In those instances where a copyright owner was identified, the DMP generated a statement of account and paid applicable royalties consistent with existing regulations.
If no copyright owner was identified, the DMP was still obligated to calculate royalties owed for the relevant musical works, which were transferred to The Mechanical Licensing Collective (“The MLC”) after the license availability date (DMPs were expected to take part in ongoing matching efforts during that time).
DMPs that complied with these reporting and payment obligations will not be required to pay statutory damages in the event of a copyright infringement lawsuit.
DMPs should familiarize themselves with the United States Copyright Office’s rulemaking. DMPs that engage in voluntary licensing and want The MLC to administer those voluntary licenses should engage The MLC in conversations as soon as possible to ensure a seamless transition to The MLC.
This term refers to royalties corresponding to musical works for which a particular copyright owner (either the owner of the entire work or the owner of a share in the work) cannot be found – or may not even be identified.
Digital music providers that sought to take advantage of the limitation of liability (for pre-blanket license usage of musical works) must have delivered accrued but unclaimed royalties to The Mechanical Licensing Collective (“The MLC”) no later than March 31, 2021. The MLC will hold those unclaimed accrued royalties for a period of no less than three years from license availability date (January 1, 2021) as it uses its musical works database to attempt to find those copyright owners. If a particular copyright owner is found, it will receive its previously unclaimed accrued royalties. Any unclaimed accrued royalties still residing with The MLC at the end of the holding period will be distributed to known copyright owners according to market share.
The United States Copyright Office has a section of its website dedicated to this issue if you need more information.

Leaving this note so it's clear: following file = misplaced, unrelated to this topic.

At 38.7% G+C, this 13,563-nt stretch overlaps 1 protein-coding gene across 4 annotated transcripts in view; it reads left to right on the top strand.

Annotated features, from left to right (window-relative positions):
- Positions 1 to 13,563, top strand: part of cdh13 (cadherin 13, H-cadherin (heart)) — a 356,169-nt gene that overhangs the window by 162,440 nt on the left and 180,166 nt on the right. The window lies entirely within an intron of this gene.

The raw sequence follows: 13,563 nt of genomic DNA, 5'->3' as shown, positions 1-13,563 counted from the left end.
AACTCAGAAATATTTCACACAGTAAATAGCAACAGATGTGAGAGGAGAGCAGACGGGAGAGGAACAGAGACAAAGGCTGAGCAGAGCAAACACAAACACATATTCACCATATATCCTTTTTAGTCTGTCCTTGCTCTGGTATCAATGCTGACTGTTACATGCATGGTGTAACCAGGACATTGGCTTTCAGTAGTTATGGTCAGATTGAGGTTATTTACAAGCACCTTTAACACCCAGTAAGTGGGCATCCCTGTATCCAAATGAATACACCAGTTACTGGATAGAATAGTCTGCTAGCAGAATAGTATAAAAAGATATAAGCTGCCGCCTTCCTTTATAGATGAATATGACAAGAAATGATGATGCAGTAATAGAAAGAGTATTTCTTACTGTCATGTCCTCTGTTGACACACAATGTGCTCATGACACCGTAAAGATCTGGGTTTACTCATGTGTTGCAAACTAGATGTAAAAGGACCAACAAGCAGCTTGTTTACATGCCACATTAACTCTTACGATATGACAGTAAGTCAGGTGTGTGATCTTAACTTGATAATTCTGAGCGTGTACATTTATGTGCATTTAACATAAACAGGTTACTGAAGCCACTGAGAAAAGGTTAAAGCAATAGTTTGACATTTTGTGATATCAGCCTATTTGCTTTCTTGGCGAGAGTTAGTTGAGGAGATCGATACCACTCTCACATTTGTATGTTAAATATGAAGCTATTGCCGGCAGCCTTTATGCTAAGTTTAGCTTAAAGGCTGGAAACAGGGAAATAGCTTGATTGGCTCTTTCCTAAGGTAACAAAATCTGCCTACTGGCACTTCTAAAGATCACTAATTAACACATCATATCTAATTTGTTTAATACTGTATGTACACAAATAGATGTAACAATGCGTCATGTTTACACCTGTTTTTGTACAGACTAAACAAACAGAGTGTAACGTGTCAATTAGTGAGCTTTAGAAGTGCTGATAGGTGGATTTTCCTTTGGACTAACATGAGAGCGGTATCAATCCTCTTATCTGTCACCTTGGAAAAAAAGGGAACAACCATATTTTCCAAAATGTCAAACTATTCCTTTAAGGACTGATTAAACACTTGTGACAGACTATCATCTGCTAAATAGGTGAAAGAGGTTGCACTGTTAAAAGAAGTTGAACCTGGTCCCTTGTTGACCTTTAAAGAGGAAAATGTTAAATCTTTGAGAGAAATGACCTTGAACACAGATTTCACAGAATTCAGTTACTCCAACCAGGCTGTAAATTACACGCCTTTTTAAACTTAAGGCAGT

Yes. Pursuant to the Music Modernization Act, licensees can continue any existing direct licenses and can enter new ones. A licensee does not have to pay royalties to The Mechanical Licensing Collective (“The MLC”) for uses of a musical work covered by a voluntary license, but it still must report those works in monthly usage reports to The MLC. In fact, a digital music provider can execute direct licenses with some copyright owners and use the blanket license for those musical works that are not directly licensed.
By the licensees. The Music Modernization Act requires that digital music providers (“DMPs”) and significant non-blanket licensees (“SNBLs”) fund the reasonable costs of creating and running The Mechanical Licensing Collective (“The MLC”). The judges of the Copyright Royalty Board (“CRB”) are empowered to determine the proper amount of an administrative assessment fee (“Administrative Assessment”) paid directly by digital music licensees to The MLC. The CRB is also empowered to determine how the total administrative assessment fee is allocated among the various DMPs. These assessments are entirely separate and distinct from the royalty payments made by DMPs to copyright owners for actual use of copyrighted musical works – that royalty rate is determined by the CRB in an entirely separate proceeding.